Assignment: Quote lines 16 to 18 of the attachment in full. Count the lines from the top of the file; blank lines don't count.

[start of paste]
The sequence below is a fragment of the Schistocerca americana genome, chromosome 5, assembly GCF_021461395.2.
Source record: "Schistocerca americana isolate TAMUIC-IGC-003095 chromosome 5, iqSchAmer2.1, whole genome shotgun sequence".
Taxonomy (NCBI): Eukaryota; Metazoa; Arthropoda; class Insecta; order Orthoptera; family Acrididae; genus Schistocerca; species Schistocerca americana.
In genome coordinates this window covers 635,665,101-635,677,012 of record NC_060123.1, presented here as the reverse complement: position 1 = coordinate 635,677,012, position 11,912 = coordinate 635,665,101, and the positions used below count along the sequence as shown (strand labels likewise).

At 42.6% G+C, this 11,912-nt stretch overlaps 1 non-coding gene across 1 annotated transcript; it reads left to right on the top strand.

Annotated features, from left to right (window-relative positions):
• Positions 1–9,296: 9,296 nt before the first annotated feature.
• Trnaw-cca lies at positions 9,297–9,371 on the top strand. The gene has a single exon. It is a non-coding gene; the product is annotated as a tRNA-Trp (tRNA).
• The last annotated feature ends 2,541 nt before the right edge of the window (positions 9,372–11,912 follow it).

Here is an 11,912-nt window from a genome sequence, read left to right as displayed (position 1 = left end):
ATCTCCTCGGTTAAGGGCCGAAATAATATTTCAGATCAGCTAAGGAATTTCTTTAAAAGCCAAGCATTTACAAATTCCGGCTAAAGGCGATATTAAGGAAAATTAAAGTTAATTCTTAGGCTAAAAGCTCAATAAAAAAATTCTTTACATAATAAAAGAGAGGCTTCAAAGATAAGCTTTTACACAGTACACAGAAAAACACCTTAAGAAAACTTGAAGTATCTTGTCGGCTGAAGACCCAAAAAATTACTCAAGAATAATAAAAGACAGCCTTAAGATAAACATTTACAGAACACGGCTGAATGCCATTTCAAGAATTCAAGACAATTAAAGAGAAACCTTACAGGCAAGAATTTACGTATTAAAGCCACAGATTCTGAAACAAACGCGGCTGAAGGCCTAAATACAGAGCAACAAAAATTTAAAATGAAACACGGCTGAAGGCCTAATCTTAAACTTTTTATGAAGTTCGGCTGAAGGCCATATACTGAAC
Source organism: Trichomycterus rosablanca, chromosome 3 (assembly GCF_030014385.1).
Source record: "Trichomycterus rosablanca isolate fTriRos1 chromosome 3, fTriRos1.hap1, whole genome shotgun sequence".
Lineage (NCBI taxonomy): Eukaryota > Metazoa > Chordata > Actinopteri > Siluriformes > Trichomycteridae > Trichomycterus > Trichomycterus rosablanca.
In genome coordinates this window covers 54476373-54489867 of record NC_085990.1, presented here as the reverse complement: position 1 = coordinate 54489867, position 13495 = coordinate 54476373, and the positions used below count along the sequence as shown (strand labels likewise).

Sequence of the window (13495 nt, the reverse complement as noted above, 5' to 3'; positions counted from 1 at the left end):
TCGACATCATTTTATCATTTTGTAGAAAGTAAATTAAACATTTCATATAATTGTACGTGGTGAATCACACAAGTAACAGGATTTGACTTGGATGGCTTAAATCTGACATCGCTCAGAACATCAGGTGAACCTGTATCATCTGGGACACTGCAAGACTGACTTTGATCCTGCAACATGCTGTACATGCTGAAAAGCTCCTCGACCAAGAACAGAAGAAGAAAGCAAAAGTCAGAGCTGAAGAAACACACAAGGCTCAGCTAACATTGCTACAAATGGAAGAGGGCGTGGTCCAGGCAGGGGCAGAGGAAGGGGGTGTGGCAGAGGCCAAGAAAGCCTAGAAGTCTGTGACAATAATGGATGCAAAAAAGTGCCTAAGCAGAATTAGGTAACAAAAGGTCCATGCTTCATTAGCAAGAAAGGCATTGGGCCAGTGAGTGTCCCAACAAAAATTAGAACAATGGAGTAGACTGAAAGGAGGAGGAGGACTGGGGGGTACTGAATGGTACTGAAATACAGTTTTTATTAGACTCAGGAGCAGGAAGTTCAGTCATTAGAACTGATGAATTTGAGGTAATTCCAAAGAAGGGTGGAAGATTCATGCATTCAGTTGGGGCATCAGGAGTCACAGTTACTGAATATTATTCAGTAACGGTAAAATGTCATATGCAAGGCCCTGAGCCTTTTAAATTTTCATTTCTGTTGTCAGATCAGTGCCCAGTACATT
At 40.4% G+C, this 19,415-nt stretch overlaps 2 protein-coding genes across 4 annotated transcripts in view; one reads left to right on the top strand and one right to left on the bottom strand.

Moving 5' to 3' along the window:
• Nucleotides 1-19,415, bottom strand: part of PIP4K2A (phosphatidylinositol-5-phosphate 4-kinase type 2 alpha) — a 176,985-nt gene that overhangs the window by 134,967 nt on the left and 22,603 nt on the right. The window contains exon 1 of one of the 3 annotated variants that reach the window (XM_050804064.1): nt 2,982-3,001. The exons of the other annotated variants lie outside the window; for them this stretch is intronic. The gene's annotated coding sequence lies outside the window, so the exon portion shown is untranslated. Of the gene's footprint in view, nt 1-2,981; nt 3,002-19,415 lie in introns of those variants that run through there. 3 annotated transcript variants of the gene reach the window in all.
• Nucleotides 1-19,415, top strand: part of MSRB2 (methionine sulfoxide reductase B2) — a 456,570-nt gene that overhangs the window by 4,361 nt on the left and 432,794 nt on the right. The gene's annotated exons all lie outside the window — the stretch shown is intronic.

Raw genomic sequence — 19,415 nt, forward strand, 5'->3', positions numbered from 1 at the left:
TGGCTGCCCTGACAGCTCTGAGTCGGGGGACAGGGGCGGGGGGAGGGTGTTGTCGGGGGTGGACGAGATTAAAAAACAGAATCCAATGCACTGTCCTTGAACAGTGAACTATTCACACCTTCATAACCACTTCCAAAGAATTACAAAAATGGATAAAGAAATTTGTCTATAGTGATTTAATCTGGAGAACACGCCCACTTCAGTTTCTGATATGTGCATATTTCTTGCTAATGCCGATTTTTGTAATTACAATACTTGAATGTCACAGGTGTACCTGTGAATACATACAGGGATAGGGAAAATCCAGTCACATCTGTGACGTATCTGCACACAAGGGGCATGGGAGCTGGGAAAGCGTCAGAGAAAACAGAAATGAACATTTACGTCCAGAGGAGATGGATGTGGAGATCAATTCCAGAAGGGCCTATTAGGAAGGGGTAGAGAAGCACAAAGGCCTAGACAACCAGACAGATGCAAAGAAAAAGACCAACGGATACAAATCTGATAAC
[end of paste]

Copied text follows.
Sequence of the window (13495 nt, the reverse complement as noted above, 5' to 3'; positions counted from 1 at the left end):
TCGACATCATTTTATCATTTTGTAGAAAGTAAATTAAACATTTCATATAATTGTACGTGGTGAATCACACAAGTAACAGGATTTGACTTGGATGGCTTAAATCTGACATCGCTCAGAACATCAGGTGAACCTGTATCATCTGGGACACTGCAAGACTGACTTTGATCCTGCAACATGCTGTACATGCTGAAAAGCTCCTCGACCAAGAACAGAAGAAGAAAGCAAAAGTCAGAGCTGAAGAAACACACAAGGCTCAGCTAACATTGCTACAAATGGAAGAGGGCGTGGTCCAGGCAGGGGCAGAGGAAGGGGGTGTGGCAGAGGCCAAGAAAGCCTAGAAGTCTGTGACAATAATGGATGCAAAAAAGTGCCTAAGCAGAATTAGGTAACAAAAGGTCCATGCTTCATTAGCAAGAAAGGCATTGGGCCAGTGAGTGTCCCAACAAAAATTAGAACAATGGAGTAGACTGAAAGGAGGAGGAGGACTGGGGGGTACTGAATGGTACTGAAATACAGTTTTTATTAGACTCAGGAGCAGGAAGTTCAGTCATTAGAACTGATGAATTTGAGGTAATTCCAAAGAAGGGTGGAAGATTCATGCATTCAGTTGGGGCATCAGGAGTCACAGTTACTGAATATTATTCAGTAACGGTAAAATGTCATATGCAAGGCCCTGAGCCTTTTAAATTTTCATTTCTGTTGTCAGATCAGTGCCCAGTACATT
At 40.4% G+C, this 19,415-nt stretch overlaps 2 protein-coding genes across 4 annotated transcripts in view; one reads left to right on the top strand and one right to left on the bottom strand.